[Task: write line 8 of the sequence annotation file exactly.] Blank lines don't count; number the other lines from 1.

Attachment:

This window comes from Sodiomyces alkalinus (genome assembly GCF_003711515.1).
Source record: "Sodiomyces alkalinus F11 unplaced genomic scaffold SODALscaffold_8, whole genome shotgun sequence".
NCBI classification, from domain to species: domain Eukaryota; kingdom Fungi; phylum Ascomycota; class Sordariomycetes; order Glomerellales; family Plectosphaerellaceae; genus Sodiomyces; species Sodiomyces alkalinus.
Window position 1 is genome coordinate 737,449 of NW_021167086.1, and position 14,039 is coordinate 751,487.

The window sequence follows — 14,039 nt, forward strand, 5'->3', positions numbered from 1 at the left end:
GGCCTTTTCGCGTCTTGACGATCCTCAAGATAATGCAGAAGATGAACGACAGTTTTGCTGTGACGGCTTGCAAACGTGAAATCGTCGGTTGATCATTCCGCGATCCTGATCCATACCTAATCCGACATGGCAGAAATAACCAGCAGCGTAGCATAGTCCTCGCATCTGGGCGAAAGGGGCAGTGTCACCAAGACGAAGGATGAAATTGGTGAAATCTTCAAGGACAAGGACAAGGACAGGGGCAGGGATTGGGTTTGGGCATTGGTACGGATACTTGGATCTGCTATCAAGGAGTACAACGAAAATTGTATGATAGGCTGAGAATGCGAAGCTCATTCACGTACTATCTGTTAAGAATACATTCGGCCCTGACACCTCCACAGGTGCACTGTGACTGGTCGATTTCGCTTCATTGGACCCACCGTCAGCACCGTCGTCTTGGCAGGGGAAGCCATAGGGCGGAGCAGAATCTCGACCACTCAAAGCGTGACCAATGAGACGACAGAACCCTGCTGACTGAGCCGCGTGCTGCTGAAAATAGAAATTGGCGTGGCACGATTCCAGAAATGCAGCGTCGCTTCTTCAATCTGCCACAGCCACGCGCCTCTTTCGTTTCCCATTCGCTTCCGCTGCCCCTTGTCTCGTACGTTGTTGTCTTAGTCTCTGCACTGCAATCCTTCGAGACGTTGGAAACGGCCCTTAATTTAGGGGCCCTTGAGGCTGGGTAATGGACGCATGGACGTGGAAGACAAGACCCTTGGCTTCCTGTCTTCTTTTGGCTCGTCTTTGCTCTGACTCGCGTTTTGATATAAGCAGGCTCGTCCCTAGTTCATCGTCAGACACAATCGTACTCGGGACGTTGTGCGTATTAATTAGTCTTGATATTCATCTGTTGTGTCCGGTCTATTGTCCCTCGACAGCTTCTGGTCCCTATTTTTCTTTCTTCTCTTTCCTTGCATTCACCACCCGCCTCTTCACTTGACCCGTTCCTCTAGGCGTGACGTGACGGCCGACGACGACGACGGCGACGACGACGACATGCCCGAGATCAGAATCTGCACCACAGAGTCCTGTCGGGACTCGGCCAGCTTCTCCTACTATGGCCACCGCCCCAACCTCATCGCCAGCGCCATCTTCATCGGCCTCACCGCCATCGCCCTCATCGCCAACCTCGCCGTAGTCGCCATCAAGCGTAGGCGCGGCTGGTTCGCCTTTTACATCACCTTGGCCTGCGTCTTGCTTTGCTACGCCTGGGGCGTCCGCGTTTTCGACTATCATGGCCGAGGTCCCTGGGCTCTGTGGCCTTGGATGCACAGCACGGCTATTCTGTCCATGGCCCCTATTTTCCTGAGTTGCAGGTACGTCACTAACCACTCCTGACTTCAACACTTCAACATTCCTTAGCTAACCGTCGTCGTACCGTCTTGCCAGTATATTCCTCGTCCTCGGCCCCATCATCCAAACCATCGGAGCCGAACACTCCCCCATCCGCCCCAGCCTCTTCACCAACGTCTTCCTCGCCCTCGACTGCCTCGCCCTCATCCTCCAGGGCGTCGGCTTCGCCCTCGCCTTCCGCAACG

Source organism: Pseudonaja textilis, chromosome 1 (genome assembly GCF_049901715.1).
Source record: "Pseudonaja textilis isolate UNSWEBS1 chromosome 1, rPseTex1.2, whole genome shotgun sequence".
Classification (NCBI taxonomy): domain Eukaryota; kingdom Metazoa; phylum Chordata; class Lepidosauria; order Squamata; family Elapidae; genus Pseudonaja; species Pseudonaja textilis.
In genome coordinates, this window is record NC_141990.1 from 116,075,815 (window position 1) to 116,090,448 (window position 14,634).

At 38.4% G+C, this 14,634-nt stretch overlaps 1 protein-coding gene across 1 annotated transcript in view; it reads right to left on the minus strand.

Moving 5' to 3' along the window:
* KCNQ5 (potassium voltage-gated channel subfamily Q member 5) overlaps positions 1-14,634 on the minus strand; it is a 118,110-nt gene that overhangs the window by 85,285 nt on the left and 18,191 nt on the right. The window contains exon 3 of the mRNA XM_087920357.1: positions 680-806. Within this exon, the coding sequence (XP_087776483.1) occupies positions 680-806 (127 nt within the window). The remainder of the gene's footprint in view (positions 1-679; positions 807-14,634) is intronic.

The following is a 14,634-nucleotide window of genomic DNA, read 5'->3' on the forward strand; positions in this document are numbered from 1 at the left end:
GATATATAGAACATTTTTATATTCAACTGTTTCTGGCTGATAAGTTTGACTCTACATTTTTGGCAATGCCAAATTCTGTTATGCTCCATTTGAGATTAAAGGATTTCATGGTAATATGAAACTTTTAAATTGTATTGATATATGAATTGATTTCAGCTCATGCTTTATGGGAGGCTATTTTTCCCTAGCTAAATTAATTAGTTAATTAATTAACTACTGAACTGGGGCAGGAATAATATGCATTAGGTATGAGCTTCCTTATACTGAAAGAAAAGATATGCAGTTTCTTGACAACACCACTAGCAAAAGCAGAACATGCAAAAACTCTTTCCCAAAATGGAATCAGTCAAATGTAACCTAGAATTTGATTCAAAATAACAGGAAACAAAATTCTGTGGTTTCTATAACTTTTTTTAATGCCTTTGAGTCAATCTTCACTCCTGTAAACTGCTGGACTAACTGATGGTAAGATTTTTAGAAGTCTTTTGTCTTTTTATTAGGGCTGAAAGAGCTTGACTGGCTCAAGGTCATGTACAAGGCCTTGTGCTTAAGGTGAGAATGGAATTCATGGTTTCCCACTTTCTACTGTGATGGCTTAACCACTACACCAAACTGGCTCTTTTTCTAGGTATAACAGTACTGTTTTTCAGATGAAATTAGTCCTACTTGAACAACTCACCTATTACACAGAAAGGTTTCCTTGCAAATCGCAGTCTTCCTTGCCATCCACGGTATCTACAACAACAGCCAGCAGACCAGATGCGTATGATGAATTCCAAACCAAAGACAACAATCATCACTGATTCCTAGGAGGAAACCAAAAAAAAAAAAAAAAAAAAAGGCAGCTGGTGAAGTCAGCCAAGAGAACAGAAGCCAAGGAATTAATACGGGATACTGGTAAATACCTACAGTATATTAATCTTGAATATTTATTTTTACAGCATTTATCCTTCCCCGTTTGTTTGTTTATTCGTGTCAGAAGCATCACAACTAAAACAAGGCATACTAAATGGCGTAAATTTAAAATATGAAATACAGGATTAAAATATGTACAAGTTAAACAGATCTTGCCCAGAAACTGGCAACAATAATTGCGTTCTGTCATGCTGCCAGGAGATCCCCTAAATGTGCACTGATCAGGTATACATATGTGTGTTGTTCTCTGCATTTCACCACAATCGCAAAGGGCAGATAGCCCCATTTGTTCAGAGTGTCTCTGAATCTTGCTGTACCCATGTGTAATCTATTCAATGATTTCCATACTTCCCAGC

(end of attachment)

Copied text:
Source record: "Pseudonaja textilis isolate UNSWEBS1 chromosome 1, rPseTex1.2, whole genome shotgun sequence".